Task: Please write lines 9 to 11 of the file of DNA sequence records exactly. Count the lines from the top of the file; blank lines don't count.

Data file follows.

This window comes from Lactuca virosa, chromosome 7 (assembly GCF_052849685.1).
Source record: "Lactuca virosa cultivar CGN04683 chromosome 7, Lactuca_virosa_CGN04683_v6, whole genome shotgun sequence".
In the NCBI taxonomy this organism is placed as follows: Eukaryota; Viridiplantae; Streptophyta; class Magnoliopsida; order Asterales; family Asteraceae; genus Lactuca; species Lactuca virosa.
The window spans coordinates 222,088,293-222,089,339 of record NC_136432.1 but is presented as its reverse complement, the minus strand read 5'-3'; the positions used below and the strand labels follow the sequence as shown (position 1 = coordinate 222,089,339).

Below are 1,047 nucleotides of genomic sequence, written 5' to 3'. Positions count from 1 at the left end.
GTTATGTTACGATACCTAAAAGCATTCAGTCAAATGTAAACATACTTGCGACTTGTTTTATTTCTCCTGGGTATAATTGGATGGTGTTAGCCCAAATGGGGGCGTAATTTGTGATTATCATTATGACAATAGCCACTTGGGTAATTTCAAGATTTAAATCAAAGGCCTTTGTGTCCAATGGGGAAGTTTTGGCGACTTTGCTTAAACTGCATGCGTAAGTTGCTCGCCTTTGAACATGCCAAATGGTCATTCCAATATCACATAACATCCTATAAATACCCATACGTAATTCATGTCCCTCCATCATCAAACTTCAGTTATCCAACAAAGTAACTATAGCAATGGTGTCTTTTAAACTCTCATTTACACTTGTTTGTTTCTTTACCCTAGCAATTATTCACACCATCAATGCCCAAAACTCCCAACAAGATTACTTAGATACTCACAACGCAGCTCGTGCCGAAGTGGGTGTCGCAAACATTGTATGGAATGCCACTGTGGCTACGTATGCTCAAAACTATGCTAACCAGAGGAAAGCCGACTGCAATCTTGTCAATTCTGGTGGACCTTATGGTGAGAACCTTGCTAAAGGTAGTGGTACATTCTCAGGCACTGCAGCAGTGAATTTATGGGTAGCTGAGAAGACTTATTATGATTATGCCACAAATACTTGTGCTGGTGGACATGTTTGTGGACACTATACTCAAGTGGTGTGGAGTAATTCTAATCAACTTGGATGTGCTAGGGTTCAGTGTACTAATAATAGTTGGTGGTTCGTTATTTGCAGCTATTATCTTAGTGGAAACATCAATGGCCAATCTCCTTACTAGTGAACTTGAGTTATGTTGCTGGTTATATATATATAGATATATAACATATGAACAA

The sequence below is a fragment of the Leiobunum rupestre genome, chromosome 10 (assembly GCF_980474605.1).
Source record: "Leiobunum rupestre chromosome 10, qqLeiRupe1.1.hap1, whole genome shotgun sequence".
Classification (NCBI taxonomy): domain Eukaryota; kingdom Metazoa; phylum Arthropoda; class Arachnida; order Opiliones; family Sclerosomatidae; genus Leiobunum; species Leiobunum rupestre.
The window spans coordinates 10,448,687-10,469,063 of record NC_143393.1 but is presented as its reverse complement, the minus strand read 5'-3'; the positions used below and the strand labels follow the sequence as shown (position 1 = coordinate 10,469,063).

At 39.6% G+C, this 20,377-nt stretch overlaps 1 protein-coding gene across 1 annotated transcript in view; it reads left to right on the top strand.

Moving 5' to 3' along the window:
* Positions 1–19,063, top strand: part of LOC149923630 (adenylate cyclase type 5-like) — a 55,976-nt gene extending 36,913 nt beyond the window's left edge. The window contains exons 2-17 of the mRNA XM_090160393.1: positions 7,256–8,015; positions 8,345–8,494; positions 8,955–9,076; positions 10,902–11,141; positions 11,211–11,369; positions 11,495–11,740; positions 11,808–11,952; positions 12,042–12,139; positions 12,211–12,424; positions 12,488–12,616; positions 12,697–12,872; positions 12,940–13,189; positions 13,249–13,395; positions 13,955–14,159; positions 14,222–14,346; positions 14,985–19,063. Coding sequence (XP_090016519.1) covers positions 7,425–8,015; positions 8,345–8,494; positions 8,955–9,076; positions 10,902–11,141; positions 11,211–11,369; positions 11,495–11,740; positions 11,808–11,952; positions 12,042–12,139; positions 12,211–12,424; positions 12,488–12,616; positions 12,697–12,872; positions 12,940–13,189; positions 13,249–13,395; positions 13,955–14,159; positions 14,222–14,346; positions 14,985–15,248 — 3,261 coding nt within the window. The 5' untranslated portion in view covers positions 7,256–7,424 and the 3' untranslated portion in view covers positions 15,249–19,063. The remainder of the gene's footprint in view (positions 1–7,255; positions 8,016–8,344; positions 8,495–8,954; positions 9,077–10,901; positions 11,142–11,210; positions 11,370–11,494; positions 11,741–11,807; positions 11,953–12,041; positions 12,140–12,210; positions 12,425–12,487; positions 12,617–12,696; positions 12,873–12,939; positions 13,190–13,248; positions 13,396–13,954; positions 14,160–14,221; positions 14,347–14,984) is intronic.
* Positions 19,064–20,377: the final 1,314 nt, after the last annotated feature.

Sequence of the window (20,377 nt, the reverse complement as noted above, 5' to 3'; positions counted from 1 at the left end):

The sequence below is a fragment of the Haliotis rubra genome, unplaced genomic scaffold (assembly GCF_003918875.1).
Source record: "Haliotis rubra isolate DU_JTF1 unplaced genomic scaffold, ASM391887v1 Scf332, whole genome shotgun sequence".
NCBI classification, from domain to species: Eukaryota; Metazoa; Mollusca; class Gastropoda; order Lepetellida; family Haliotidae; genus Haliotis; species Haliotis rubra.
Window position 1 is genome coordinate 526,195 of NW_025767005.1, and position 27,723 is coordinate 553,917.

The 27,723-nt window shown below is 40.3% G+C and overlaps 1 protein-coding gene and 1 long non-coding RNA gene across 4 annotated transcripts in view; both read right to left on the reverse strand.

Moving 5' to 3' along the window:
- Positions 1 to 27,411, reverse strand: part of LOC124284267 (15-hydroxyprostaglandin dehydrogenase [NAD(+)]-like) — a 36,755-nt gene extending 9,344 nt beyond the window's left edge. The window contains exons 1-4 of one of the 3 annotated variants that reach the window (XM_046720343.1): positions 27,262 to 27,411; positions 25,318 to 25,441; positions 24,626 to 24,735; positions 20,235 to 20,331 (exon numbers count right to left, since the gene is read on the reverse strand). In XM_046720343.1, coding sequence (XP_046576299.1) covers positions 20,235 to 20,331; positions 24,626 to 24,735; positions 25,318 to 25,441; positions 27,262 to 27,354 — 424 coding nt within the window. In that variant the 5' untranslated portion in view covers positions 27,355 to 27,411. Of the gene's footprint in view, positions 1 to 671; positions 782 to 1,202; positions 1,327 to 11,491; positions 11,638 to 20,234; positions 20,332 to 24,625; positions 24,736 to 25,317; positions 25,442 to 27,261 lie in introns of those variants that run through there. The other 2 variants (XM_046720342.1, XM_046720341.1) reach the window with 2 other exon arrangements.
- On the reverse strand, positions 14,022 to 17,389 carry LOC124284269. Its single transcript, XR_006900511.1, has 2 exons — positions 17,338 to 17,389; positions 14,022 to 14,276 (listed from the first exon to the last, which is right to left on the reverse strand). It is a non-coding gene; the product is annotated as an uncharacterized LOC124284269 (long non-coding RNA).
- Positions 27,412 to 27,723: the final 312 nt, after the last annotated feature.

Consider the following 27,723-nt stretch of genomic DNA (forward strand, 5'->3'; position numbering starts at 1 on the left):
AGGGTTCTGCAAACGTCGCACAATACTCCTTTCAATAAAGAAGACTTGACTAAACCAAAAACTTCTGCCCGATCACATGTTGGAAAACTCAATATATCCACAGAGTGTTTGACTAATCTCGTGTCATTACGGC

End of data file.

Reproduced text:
Classification (NCBI taxonomy): domain Eukaryota; kingdom Metazoa; phylum Arthropoda; class Arachnida; order Opiliones; family Sclerosomatidae; genus Leiobunum; species Leiobunum rupestre.
The window spans coordinates 10,448,687-10,469,063 of record NC_143393.1 but is presented as its reverse complement, the minus strand read 5'-3'; the positions used below and the strand labels follow the sequence as shown (position 1 = coordinate 10,469,063).

At 39.6% G+C, this 20,377-nt stretch overlaps 1 protein-coding gene across 1 annotated transcript in view; it reads left to right on the top strand.